Clause 21 GAFTA 100 – prohibition affecting loadport chosen by sellers – no proof that they could not have, by reasonable endeavours, obtained goods from another port within the agreed range
Warinco sold 1000 tonnes soya bean meal to Fritz, CIF Weser ex Mediterranean port.
Warinco had bought 2000 tonnes of meal shipped from Piraeus.
A government prohibition intervened making it illegal to ship meal from Piraeus.
Warinco tried to cancel with Fritz which claimed damages.
A GAFTA umpire and the Appeal Board found in favour of the buyers on the basis that sellers failed to show that they had made reasonable efforts to fill the order by shipping form another Mediterranean port not hit by the prohibition imposed by the Greek Government.
Donaldson J reversed the award but it was restored by Megaw LJ.
Donaldson J recognised the principle applied by the GAFTA arbitrators but considered himself bound by a judgment of Lord Denning MR in Tradax v Andre Cie.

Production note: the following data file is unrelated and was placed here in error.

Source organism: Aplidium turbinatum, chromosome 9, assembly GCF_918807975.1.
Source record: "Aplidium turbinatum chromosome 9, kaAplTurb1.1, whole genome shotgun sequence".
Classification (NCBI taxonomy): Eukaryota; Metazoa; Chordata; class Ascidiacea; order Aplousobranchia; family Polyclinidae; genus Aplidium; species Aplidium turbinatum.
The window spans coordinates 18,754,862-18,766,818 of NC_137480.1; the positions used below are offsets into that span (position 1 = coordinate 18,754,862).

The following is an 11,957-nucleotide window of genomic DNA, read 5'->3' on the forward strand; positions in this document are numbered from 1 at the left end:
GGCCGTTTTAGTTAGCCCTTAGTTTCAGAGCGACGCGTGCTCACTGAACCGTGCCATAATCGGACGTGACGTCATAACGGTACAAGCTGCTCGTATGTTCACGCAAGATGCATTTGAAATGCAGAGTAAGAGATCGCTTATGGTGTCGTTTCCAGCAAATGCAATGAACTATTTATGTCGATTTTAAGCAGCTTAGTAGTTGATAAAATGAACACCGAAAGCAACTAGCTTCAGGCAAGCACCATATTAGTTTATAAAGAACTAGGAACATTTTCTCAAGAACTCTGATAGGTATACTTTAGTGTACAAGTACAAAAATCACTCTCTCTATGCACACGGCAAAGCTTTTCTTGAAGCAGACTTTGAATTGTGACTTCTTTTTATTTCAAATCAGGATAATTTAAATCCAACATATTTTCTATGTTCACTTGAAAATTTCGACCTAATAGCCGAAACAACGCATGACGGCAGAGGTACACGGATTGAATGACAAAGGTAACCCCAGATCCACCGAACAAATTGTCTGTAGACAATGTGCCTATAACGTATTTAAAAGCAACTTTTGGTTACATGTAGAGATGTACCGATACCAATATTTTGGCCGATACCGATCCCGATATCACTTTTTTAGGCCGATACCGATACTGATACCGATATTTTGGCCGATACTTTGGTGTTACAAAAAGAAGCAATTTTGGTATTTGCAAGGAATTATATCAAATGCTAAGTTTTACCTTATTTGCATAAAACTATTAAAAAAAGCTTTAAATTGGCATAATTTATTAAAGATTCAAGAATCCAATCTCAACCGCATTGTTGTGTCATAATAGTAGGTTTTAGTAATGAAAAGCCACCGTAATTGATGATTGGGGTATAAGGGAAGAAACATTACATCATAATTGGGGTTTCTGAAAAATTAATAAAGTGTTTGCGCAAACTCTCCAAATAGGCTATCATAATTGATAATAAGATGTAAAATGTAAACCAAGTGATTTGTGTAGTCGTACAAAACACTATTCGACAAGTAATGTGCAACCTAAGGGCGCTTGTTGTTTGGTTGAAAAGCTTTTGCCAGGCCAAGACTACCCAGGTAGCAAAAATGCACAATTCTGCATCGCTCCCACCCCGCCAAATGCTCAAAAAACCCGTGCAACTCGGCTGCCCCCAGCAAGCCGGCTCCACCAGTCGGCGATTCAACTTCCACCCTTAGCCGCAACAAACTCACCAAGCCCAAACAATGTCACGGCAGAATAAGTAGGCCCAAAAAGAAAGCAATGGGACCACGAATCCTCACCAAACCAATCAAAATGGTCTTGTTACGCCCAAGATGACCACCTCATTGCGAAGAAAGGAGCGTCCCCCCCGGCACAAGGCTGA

In Tradax, Lord Denning held that in a similar forward selling situation, sellers who were locked in string of contracts did not have to find similar goods elsewhere when their intended supply failed.
The principle to be extracted from this case is that the exemptions in Gafta 100 are qualified by an overriding obligation on the sellers to deliver.
Insofar as the circumstance that a contract is one in a string should make no difference either to the interpretation of the contract or to the obligations of the parties, Tradax probably wrongly decided but neither Bridge nor Megaw LJJ wanted to say so.
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